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Engage on Social Media​​​​​

We know that one of the most influential and trusted sources of information on Israel’s war with Gaza are people’s friends and families.

We’re not going to be able to use social media to change the world but we can use it to share messages and information so our colleagues, friends and family can understand the conflict and rising antisemitism from our perspective.

Guidelines for using social media to help others understand our experiences and perspectives.

Here are some guidelines to help you engage.

Stay safe, stay positive and don’t share the negative

  • Try and be positive whenever possible.
  • Follow community accounts and friends.
  • Amplify (re post, share) others.

Do not share harmful or negative images and posts. Not only are you helping the people who created the messages, but you may be accidentally boosting their popularity while exposing your friends and family to hateful content.

We believe it is most reflective of the Jewish tradition and culture in our community to post and re-post inspiring and educational content. Of course, it’s entirely up to you, but in keeping with the Jewish value of tikkun olam (repair the world), making sure your online presence is positive is best for all of us. This includes ensuring that you are not being overly dramatic or over stating things in your post: a little bit of moderation goes a long way.

Remember that a lot of people use hyperbole, exaggeration, and half-truths as a communications tool to break through the barrage of information. Being inflammatory may work in the short-term, but it does so at a long-term cost: credibility.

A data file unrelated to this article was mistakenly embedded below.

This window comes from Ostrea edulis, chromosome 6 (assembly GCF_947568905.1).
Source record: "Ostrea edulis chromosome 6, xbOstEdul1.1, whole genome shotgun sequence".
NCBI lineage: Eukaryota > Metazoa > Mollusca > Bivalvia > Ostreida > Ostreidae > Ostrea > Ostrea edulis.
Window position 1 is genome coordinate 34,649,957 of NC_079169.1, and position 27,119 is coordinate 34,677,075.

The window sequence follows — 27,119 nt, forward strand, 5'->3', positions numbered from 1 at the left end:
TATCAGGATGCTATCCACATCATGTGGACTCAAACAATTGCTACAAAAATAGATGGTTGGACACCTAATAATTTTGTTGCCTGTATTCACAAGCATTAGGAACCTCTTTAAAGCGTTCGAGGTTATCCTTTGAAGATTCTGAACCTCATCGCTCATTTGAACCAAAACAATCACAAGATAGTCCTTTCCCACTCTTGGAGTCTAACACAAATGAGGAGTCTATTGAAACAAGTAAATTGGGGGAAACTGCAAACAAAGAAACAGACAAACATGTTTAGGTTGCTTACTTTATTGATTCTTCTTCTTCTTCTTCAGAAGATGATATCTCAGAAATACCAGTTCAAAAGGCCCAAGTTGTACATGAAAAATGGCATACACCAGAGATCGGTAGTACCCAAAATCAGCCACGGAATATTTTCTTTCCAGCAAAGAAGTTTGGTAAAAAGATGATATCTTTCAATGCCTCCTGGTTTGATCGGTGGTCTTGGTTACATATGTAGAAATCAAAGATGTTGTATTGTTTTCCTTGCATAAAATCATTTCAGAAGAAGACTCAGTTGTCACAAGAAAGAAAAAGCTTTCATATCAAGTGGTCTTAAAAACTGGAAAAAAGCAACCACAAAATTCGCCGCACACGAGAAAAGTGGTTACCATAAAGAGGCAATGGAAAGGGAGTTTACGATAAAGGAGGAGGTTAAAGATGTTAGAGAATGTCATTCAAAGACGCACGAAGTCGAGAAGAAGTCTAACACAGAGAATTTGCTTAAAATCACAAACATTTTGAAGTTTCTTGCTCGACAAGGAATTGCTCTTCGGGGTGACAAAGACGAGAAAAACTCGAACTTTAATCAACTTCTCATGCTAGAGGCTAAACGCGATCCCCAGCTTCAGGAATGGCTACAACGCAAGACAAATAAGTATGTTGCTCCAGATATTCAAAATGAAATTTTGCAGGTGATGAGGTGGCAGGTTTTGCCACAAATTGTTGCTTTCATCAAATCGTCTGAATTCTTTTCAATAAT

Do not respond to hateful messages or attacks. Take a screenshot, block the individual, and report them to the social media platform.

If you are feeling threatened, contact the police and then report the incident to the ADL.

Never share personal contact information online.

Help Each Other Out, Not the Trolls

  • Help us extend our reach – follow official community accounts and those of community leaders.
    • Commenting and sharing boosts our reach, so thank you for your help.
  • Be thoughtful – try to engage in conversations where you may actually be able to influence someone’s perspective.
  • Engage in online conversations with people about how their posts made you feel if you feel like you can handle it.
  • Don’t be quick to call someone an antisemite: try and address the challenging content rather than make assumptions about the person posting it.
    • If a friend or family member is sharing something that is untrue or harmful, try reaching out via a direct message as a first step.
  • Don’t feed the “trolls” who are online specifically to provoke a reaction from you. Don’t give them what they want – ignore them, block them, be the bigger person.
  • Sarcasm isn’t an effective way to convince someone that you’re right.

The Truth is Our Friend

  • There is a lot of false information circulating – make sure you verify things before you share them.
  • Post infographics but be mindful of the sourcing and language used.
    • Use your resources and the opinions you have formed to decide if this is something you really want to share.
  • There are some pretty common myths and stereotypes about our community, Israel and the conflict – get to know some of the more common ones.

Be Kind to Yourself

  • Look inward and decide how much mental power you are willing to contribute to the conversation before engaging.
  • Make sure you know your boundaries, and step away from social media if you need to.
    • If you are someone you know is struggling since Hamas attacked Israel last October, or with the rising hatred facing the Jewish community, contact Access Jewish Cleveland. We are here to help.

Help us spread the word and show your support online #JewishCleveland